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The portable emissions testing system is attached to the exhaust of a 2016 Volkswagen AG Golf TDI emissions certification vehicle being tested inside the California Air Resources Board Haagen-Smit Laboratory on Sept. 22, 2015.

Patrick T. Fallon/Bloomberg

Volkswagen – embroiled in a worldwide emissions-testing scandal – wasn't caught cheating sooner because government tests don't measure pollution in real-world conditions, experts say.

In Canada, Ottawa is responsible for testing new cars, but it's up to the provinces to identify polluting vehicles once they are on the road. Volkswagen's ruse was discovered by a U.S. university research team testing emissions in the field, long after vehicles passed lab tests for new cars in the United States and Canada.

Ontario is the only province with mandatory emissions testing for cars. But it doesn't work to identify cheating or to keep polluting vehicles off the road, said the Automobile Protection Association.

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"[Provincial emissions testing] is overpriced and ineffective," said APA president George Iny. "They do not ever measure field emissions – what your car is actually emitting on the road."

Some of the 2009-2015 VW diesels installed with cheating software would have been tested by Ontario's Drive Clean program. It required testing for vehicles older than five years until 2011, when it was changed to vehicles older than seven years.

"They just read the [engine computer] codes, so they're not designed to pick up a car maker cheating like this," Mr. Iny said.

In Canada, all new vehicles have to meet Environment Canada emissions standards – the same standards set by the Environmental Protection Agency in the United States.

"On average, all vehicles have to comply with a very simple limit – they can't emit more than 0.07 grams per mile of nitrogen oxides…, one of the principal contributors to smog," says Bob Oliver, CEO of Pollution Probe, a Toronto-based environmental group. "In 2017, it will be even more stringent – 0.03 grams per mile."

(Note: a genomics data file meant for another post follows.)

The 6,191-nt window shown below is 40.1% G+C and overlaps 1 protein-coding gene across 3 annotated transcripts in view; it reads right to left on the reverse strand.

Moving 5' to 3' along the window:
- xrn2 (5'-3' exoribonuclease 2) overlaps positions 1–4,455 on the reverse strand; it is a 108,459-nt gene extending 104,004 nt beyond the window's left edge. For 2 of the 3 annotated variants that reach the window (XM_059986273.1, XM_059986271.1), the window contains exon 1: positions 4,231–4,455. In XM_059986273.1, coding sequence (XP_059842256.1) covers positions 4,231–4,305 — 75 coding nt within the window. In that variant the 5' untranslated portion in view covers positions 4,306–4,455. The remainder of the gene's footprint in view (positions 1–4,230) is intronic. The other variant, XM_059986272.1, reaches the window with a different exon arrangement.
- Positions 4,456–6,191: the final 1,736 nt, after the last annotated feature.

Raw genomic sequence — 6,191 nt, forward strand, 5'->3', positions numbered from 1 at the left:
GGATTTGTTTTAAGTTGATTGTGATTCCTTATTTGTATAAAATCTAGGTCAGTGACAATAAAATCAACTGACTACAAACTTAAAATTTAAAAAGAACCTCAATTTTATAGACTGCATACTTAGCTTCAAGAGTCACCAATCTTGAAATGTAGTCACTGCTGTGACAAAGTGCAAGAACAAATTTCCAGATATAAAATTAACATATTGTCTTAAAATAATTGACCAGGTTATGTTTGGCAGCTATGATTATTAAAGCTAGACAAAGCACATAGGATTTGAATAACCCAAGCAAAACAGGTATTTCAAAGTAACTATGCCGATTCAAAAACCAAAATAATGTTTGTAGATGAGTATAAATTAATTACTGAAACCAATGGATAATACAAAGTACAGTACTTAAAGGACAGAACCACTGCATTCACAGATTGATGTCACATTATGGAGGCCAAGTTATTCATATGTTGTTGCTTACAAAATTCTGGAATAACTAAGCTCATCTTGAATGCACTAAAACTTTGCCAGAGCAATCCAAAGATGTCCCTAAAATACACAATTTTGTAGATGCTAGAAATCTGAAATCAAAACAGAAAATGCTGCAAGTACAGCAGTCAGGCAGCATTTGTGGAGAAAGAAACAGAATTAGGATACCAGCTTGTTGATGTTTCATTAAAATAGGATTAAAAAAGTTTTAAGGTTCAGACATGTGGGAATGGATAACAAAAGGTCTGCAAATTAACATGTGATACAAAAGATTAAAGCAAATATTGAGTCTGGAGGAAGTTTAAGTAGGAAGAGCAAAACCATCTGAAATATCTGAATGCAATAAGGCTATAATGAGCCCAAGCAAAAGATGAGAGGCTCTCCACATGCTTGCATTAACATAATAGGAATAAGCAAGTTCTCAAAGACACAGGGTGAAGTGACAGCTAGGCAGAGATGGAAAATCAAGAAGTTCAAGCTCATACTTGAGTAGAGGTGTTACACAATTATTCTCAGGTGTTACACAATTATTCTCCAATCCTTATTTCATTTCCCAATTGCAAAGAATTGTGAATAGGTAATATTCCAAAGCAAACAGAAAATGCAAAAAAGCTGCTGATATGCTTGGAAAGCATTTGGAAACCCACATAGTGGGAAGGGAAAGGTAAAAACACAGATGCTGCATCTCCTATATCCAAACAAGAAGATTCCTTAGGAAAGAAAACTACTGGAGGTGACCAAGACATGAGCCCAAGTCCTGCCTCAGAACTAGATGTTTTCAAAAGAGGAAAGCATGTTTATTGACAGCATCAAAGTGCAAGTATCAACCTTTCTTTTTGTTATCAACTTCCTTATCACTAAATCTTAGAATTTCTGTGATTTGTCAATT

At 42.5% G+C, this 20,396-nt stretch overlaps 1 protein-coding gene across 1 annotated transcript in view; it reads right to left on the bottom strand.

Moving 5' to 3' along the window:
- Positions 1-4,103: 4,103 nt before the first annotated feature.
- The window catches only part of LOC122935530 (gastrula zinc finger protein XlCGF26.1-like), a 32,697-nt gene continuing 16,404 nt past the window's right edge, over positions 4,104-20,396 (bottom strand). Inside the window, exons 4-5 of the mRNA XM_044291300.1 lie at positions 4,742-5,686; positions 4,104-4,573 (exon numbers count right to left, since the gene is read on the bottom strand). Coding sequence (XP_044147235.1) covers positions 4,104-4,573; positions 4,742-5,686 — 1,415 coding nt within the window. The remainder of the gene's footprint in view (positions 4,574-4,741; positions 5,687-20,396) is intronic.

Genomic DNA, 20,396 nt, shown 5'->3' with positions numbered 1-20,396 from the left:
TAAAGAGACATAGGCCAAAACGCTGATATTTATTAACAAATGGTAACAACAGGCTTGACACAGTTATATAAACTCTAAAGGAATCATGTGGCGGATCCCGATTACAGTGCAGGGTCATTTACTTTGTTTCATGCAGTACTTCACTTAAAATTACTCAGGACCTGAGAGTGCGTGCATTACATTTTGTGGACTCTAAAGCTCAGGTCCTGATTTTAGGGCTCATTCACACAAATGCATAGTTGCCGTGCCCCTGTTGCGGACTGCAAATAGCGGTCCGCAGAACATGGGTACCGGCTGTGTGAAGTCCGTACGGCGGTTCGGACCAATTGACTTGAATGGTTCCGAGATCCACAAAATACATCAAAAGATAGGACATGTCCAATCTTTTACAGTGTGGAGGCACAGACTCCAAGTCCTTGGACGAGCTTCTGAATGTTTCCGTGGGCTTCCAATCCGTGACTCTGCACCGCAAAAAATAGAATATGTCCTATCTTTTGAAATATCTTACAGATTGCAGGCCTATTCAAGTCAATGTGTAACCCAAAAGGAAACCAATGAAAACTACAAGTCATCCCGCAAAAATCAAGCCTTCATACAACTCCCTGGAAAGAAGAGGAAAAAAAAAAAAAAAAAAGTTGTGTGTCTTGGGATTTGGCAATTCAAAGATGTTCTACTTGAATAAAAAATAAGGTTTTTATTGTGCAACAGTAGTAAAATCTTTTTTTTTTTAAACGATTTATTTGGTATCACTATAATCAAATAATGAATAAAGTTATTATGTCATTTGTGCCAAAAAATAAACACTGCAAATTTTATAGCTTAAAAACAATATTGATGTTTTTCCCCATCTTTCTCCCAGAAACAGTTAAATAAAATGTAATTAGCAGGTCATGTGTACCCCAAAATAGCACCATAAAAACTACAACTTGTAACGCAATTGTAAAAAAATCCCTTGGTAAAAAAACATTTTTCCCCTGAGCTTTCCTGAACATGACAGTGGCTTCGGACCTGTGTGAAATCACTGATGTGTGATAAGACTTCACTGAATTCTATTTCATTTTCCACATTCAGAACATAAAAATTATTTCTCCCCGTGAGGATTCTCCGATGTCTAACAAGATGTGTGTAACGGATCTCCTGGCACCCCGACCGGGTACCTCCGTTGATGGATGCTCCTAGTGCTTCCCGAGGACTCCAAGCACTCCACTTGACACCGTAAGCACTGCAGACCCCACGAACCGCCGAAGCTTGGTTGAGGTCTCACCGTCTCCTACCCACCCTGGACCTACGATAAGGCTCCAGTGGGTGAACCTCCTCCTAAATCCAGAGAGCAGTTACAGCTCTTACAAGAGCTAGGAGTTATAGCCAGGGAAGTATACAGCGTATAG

Car makers are responsible to test their own vehicles, Mr. Iny said.

"They do the tests on a treadmill or a dynamometer and they get these results that you don't get in the real world – the tests are designed to give optimal results," he said. "When they started this in 1970, they didn't have the technology to test emissions on the road, but now the equipment you need to do that can fit in a briefcase."

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Ottawa doesn't test emissions-control systems after cars are on the road.

"Once cars are delivered, there's no way for the federal government to determine that emissions-control systems are functioning as they were designed to," said Mr. Oliver. "Provincial programs are the lever to ensure cars are operating as they were intended to."

Only two provinces – Ontario and British Columbia – have ever required testing to identify polluting vehicles; B.C. scrapped its program, AirCare, last year after 20 years. Alberta and Quebec have proposed emissions-testing programs, but the legislation didn't pass.

"Testing isn't necessary any more because most cars built in the last 10 years will pass. The emissions-control technology has advanced," said John Bennett, national spokesperson for the Sierra Club Canada Foundation.

In Ontario, any used car being sold has to pass the $30 Drive Clean test. All light-duty vehicles – cars, trucks, SUVs – in Southern Ontario must pass the test every two years once they're seven years old.

Ontario's Progressive Conservatives introduced Drive Clean in 1999. Last year, they called for it to be axed because 95 per cent of vehicles now pass. In 2013, Drive Clean stopped testing tailpipe emissions for cars built after 1997 and switched to checking for codes on the car's computer.

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"The tests aren't designed to get old cars off the road – they assume that emissions performance will decline with a car's age," said Mr. Oliver. "They're making sure that emissions-control systems aren't malfunctioning and haven't been tampered with to increase a car's engine power."

If a car fails the test, the owner can get a conditional pass for two years if repairs cost more than $450. "Most cars can't be fixed for under that amount of money," said Mr. Iny. "So you identify the polluters but keep them on the road – so the worst polluters are poor people driving older cars, and what politicians are going to target them?"

Volkswagen's ruse wasn't discovered by government-mandated tests. The International Council on Clean Transportation and West Virginia University measured emissions from several vehicles' tailpipes during normal driving in 2013 and 2014 – and not on the turntable or dynamometer used in EPA testing.

Mr. Oliver said Ontario's Ministry of the Environment could modify Drive Clean computer testing to detect cheating software.

"It should be on the ministry's agenda to look for any kind of defeat device," he said. "I don't think they were looking for it before, but now they can adapt their test since it's basically a software check."

When asked whether Ontario was looking at modifying Drive Clean tests, ministry spokesperson Kate Jordan said in an e-mail: "Ontario, like other jurisdictions, is currently in the process of learning more about Volkswagen's vehicle software.

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"We know impacted Volkswagen and Audi vehicles represent a very small portion of vehicles subject to the Drive Clean program," she said. "Of the 11 million cars in Ontario, 35,000 of these are impacted Volkswagen and Audis and the majority are under seven years old and not yet eligible for a Drive Clean test."

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